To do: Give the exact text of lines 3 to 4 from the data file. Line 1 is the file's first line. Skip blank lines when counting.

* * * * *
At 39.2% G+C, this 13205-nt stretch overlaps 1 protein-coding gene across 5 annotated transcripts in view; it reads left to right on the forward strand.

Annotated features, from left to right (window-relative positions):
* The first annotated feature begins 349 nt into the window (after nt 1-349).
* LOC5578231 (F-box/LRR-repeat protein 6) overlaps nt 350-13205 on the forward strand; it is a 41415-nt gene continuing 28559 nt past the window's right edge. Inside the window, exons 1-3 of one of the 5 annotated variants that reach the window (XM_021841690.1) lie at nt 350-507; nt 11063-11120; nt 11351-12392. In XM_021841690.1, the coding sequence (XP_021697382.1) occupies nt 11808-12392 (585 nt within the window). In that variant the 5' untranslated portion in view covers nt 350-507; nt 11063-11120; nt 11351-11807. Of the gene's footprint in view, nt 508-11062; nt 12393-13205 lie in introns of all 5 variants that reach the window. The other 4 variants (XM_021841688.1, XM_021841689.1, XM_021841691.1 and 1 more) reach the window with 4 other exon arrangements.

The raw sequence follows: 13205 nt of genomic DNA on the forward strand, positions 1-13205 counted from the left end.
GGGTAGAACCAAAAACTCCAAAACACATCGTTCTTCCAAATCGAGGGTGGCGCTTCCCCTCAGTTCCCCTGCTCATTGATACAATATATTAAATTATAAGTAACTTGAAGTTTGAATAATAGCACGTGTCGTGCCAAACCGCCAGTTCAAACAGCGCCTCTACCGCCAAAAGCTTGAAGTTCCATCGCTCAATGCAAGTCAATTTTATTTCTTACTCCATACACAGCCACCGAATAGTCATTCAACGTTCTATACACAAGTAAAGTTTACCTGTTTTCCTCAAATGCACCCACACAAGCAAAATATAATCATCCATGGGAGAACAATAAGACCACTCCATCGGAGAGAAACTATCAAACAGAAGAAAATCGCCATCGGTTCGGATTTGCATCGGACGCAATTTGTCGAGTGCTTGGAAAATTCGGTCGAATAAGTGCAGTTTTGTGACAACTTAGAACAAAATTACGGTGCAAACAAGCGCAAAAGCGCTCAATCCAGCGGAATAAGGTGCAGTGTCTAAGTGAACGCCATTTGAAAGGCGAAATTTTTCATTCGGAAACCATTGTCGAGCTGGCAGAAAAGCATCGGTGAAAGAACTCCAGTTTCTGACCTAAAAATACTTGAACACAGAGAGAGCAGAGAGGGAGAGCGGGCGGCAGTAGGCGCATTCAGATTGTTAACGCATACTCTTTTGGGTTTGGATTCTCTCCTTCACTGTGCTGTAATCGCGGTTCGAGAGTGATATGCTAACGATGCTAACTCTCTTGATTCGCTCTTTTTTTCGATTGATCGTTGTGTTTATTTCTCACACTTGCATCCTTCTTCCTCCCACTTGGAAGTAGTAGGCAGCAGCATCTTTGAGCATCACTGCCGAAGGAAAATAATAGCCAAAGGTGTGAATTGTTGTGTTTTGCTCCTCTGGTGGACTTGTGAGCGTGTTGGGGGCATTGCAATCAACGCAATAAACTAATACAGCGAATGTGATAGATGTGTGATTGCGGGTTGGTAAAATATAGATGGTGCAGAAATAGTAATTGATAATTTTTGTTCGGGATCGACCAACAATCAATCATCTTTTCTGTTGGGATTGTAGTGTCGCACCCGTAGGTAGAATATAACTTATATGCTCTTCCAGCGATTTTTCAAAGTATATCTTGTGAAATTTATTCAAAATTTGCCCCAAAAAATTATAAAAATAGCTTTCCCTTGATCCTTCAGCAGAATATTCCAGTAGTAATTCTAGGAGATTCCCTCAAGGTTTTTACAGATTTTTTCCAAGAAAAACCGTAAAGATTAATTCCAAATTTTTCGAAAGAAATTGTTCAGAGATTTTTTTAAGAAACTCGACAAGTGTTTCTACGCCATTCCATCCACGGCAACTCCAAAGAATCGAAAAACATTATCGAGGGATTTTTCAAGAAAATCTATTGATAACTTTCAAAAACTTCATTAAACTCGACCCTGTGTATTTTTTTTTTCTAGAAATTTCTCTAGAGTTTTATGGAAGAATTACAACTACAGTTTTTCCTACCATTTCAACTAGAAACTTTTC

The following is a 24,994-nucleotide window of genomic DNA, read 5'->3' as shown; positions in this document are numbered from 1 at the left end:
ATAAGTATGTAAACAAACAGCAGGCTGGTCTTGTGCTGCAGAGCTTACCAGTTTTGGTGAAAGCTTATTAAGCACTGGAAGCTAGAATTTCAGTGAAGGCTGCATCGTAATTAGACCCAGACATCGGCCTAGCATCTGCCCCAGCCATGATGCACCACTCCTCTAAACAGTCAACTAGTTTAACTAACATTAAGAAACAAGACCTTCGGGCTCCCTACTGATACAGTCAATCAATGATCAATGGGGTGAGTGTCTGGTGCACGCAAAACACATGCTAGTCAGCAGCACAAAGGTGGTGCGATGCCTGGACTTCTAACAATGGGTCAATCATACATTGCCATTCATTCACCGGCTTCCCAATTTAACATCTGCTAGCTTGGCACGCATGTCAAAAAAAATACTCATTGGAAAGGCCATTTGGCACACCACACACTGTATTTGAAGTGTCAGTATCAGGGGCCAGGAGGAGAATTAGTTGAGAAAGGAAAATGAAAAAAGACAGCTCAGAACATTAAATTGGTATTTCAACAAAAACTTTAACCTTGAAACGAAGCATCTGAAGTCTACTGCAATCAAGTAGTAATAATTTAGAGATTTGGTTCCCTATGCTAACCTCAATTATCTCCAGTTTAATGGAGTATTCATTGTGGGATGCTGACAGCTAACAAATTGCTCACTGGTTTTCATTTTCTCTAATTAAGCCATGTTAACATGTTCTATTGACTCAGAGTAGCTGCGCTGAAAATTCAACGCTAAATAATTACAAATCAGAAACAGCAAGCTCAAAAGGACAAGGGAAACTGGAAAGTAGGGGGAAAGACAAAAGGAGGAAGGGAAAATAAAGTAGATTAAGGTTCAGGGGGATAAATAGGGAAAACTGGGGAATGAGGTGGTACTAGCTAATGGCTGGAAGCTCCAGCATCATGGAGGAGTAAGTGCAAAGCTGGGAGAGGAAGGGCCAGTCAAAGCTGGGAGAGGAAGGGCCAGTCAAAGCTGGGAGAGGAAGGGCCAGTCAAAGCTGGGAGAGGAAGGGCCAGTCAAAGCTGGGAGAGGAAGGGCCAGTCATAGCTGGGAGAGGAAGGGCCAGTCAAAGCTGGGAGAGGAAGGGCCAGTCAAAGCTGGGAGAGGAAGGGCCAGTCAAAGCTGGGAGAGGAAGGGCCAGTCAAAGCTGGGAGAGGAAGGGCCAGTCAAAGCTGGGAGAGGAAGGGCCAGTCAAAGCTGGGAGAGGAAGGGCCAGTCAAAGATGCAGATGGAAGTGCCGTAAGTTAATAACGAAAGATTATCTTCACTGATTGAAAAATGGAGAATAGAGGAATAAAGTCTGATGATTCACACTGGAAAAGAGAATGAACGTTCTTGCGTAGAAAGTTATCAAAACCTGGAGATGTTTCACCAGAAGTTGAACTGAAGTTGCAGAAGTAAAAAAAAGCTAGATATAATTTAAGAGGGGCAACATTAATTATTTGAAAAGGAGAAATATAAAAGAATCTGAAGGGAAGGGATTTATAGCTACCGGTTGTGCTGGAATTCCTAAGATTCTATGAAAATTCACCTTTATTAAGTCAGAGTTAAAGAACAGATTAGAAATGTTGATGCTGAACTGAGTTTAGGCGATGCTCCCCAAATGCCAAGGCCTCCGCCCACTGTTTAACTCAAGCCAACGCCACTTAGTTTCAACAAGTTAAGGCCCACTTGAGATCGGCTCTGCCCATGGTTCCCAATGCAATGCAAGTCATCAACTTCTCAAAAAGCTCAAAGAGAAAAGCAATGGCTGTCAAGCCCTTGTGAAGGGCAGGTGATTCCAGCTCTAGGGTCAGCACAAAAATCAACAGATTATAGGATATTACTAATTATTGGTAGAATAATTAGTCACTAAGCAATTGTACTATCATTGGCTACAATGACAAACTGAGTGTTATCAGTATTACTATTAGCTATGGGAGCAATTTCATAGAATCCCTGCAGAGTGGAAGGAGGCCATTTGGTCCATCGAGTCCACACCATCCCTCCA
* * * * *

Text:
* The first annotated feature begins 349 nt into the window (after nt 1-349).
* LOC5578231 (F-box/LRR-repeat protein 6) overlaps nt 350-13205 on the forward strand; it is a 41415-nt gene continuing 28559 nt past the window's right edge. Inside the window, exons 1-3 of one of the 5 annotated variants that reach the window (XM_021841690.1) lie at nt 350-507; nt 11063-11120; nt 11351-12392. In XM_021841690.1, the coding sequence (XP_021697382.1) occupies nt 11808-12392 (585 nt within the window). In that variant the 5' untranslated portion in view covers nt 350-507; nt 11063-11120; nt 11351-11807. Of the gene's footprint in view, nt 508-11062; nt 12393-13205 lie in introns of all 5 variants that reach the window. The other 4 variants (XM_021841688.1, XM_021841689.1, XM_021841691.1 and 1 more) reach the window with 4 other exon arrangements.